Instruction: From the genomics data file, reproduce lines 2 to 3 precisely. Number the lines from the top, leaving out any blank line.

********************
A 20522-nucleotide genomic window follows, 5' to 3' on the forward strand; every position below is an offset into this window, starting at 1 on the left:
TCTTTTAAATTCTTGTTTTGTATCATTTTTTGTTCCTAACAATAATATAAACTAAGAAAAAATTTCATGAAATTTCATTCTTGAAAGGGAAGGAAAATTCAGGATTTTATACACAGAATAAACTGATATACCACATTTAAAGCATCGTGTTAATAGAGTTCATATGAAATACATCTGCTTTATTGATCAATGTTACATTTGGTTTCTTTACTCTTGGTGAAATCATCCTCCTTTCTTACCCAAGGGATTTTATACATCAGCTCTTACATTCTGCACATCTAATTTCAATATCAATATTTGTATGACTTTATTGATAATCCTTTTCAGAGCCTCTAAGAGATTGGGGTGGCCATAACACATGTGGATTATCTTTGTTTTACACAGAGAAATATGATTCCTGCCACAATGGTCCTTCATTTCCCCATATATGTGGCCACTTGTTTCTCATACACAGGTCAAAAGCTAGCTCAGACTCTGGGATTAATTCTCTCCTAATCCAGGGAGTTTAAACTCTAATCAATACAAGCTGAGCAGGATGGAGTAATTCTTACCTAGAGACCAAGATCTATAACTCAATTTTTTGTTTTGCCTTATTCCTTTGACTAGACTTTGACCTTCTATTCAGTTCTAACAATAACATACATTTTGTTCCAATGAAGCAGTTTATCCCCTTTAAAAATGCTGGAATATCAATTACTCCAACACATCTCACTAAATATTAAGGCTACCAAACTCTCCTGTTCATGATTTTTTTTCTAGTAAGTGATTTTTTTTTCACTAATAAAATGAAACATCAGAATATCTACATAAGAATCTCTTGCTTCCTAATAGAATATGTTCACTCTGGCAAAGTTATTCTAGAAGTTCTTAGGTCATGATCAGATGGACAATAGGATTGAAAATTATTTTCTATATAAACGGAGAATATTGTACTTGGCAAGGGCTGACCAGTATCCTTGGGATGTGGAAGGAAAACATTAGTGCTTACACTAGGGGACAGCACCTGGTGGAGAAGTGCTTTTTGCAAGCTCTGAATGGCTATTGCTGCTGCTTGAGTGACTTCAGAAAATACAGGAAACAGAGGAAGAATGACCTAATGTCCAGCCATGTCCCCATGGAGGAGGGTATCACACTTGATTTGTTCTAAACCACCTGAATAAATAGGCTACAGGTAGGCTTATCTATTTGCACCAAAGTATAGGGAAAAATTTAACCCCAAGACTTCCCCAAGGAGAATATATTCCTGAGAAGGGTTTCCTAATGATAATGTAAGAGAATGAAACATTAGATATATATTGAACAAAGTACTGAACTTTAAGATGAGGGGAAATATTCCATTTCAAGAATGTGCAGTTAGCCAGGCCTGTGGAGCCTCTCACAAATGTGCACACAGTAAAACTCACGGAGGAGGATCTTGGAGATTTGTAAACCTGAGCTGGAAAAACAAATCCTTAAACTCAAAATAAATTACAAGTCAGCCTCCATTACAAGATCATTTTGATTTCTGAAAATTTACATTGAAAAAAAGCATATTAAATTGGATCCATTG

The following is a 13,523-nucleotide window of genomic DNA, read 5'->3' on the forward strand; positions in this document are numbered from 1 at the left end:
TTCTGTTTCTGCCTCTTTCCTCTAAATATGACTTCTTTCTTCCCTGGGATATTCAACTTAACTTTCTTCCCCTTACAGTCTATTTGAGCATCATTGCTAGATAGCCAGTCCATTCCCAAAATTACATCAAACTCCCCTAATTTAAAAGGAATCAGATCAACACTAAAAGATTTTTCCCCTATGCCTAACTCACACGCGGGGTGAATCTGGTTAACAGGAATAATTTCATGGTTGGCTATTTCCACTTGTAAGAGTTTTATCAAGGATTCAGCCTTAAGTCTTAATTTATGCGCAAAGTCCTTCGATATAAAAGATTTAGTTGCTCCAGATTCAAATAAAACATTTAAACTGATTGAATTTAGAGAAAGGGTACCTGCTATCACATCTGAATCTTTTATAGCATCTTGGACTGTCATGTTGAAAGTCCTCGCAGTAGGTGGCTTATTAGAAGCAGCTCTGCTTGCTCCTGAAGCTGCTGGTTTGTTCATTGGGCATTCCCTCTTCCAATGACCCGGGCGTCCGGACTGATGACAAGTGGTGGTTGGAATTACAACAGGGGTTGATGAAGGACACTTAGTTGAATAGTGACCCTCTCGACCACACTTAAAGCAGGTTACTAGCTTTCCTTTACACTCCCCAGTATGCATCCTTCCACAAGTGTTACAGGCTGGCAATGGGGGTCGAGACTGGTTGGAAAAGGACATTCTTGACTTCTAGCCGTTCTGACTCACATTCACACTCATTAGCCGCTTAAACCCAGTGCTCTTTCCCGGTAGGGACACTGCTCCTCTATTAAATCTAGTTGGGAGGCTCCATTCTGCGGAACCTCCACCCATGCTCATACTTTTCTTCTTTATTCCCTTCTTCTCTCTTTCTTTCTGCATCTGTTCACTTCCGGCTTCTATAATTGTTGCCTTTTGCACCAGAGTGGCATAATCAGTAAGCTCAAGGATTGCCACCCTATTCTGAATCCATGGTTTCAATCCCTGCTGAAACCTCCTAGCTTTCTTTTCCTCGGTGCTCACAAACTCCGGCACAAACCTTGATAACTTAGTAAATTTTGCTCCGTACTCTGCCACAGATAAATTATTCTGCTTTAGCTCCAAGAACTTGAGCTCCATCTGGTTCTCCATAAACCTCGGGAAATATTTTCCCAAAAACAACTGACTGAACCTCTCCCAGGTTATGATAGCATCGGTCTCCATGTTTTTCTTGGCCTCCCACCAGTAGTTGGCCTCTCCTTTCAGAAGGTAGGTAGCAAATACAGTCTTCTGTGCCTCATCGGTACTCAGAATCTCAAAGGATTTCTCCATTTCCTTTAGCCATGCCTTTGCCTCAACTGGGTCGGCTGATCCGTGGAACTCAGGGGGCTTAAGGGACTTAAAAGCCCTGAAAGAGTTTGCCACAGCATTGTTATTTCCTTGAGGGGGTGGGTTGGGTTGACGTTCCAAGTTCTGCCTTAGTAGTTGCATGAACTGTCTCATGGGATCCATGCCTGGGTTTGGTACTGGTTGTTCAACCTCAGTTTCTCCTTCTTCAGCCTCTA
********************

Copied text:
TCTTTTAAATTCTTGTTTTGTATCATTTTTTGTTCCTAACAATAATATAAACTAAGAAAAAATTTCATGAAATTTCATTCTTGAAAGGGAAGGAAAATTCAGGATTTTATACACAGAATAAACTGATATACCACATTTAAAGCATCGTGTTAATAGAGTTCATATGAAATACATCTGCTTTATTGATCAATGTTACATTTGGTTTCTTTACTCTTGGTGAAATCATCCTCCTTTCTTACCCAAGGGATTTTATACATCAGCTCTTACATTCTGCACATCTAATTTCAATATCAATATTTGTATGACTTTATTGATAATCCTTTTCAGAGCCTCTAAGAGATTGGGGTGGCCATAACACATGTGGATTATCTTTGTTTTACACAGAGAAATATGATTCCTGCCACAATGGTCCTTCATTTCCCCATATATGTGGCCACTTGTTTCTCATACACAGGTCAAAAGCTAGCTCAGACTCTGGGATTAATTCTCTCCTAATCCAGGGAGTTTAAACTCTAATCAATACAAGCTGAGCAGGATGGAGTAATTCTTACCTAGAGACCAAGATCTATAACTCAATTTTTTGTTTTGCCTTATTCCTTTGACTAGACTTTGACCTTCTATTCAGTTCTAACAATAACATACATTTTGTTCCAATGAAGCAGTTTATCCCCTTTAAAAATGCTGGAATATCAATTACTCCAACACATCTCACTAAATATTAAGGCTACCAAACTCTCCTGTTCATGATTTTTTTTCTAGTAAGTGATTTTTTTTTCACTAATAAAATGAAACATCAGAATATCTACATAAGAATCTCTTGCTTCCTAATAGAATATGTTCACTCTGGCAAAGTTATTCTAGAAGTTCTTAGGTCATGATCAGATGGACAATAGGATTGAAAATTATTTTCTATATAAACGGAGAATATTGTACTTGGCAAGGGCTGACCAGTATCCTTGGGATGTGGAAGGAAAACATTAGTGCTTACACTAGGGGACAGCACCTGGTGGAGAAGTGCTTTTTGCAAGCTCTGAATGGCTATTGCTGCTGCTTGAGTGACTTCAGAAAATACAGGAAACAGAGGAAGAATGACCTAATGTCCAGCCATGTCCCCATGGAGGAGGGTATCACACTTGATTTGTTCTAAACCACCTGAATAAATAGGCTACAGGTAGGCTTATCTATTTGCACCAAAGTATAGGGAAAAATTTAACCCCAAGACTTCCCCAAGGAGAATATATTCCTGAGAAGGGTTTCCTAATGATAATGTAAGAGAATGAAACATTAGATATATATTGAACAAAGTACTGAACTTTAAGATGAGGGGAAATATTCCATTTCAAGAATGTGCAGTTAGCCAGGCCTGTGGAGCCTCTCACAAATGTGCACACAGTAAAACTCACGGAGGAGGATCTTGGAGATTTGTAAACCTGAGCTGGAAAAACAAATCCTTAAACTCAAAATAAATTACAAGTCAGCCTCCATTACAAGATCATTTTGATTTCTGAAAATTTACATTGAAAAAAAGCATATTAAATTGGATCCATTG

The following is a 13,523-nucleotide window of genomic DNA, read 5'->3' on the forward strand; positions in this document are numbered from 1 at the left end: